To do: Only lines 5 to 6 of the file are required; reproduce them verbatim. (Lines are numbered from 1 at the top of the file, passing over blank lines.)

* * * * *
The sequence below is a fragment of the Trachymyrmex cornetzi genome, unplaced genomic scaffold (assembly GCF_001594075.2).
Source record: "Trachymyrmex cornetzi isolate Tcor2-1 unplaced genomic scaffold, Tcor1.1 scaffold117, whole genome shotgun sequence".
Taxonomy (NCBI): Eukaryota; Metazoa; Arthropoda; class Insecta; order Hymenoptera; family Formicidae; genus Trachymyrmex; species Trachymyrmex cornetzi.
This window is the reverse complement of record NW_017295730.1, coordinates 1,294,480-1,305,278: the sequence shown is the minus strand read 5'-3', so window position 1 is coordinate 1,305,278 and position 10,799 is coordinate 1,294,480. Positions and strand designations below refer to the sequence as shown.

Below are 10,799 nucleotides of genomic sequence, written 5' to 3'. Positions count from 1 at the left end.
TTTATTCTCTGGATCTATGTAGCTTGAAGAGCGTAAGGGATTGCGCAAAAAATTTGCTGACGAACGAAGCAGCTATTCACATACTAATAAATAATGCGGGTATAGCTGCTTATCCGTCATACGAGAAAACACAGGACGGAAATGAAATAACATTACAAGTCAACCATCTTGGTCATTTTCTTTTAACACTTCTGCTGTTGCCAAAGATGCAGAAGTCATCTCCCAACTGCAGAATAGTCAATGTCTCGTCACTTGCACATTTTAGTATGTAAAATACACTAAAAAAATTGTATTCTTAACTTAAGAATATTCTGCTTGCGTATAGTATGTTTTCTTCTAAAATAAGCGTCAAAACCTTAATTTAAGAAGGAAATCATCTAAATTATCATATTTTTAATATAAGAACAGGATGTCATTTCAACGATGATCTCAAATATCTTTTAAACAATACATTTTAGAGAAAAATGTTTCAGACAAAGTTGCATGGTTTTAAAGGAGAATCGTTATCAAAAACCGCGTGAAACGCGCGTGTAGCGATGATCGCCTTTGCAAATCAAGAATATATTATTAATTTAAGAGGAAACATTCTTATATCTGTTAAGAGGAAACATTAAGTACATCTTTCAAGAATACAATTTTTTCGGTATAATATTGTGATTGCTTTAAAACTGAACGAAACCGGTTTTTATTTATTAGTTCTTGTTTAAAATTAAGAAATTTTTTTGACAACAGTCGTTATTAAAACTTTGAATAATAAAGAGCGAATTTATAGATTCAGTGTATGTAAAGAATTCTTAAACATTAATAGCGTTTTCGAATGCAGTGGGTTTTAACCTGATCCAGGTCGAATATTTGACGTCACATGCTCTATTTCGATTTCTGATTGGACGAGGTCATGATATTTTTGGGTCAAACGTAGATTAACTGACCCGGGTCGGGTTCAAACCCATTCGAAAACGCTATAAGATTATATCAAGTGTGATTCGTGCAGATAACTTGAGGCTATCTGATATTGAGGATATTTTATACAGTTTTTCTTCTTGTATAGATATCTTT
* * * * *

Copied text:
Below are 10,799 nucleotides of genomic sequence, written 5' to 3'. Positions count from 1 at the left end.
TTTATTCTCTGGATCTATGTAGCTTGAAGAGCGTAAGGGATTGCGCAAAAAATTTGCTGACGAACGAAGCAGCTATTCACATACTAATAAATAATGCGGGTATAGCTGCTTATCCGTCATACGAGAAAACACAGGACGGAAATGAAATAACATTACAAGTCAACCATCTTGGTCATTTTCTTTTAACACTTCTGCTGTTGCCAAAGATGCAGAAGTCATCTCCCAACTGCAGAATAGTCAATGTCTCGTCACTTGCACATTTTAGTATGTAAAATACACTAAAAAAATTGTATTCTTAACTTAAGAATATTCTGCTTGCGTATAGTATGTTTTCTTCTAAAATAAGCGTCAAAACCTTAATTTAAGAAGGAAATCATCTAAATTATCATATTTTTAATATAAGAACAGGATGTCATTTCAACGATGATCTCAAATATCTTTTAAACAATACATTTTAGAGAAAAATGTTTCAGACAAAGTTGCATGGTTTTAAAGGAGAATCGTTATCAAAAACCGCGTGAAACGCGCGTGTAGCGATGATCGCCTTTGCAAATCAAGAATATATTATTAATTTAAGAGGAAACATTCTTATATCTGTTAAGAGGAAACATTAAGTACATCTTTCAAGAATACAATTTTTTCGGTATAATATTGTGATTGCTTTAAAACTGAACGAAACCGGTTTTTATTTATTAGTTCTTGTTTAAAATTAAGAAATTTTTTTGACAACAGTCGTTATTAAAACTTTGAATAATAAAGAGCGAATTTATAGATTCAGTGTATGTAAAGAATTCTTAAACATTAATAGCGTTTTCGAATGCAGTGGGTTTTAACCTGATCCAGGTCGAATATTTGACGTCACATGCTCTATTTCGATTTCTGATTGGACGAGGTCATGATATTTTTGGGTCAAACGTAGATTAACTGACCCGGGTCGGGTTCAAACCCATTCGAAAACGCTATAAGATTATATCAAGTGTGATTCGTGCAGATAACTTGAGGCTATCTGATATTGAGGATATTTTATACAGTTTTTCTTCTTGTATAGATATCTTT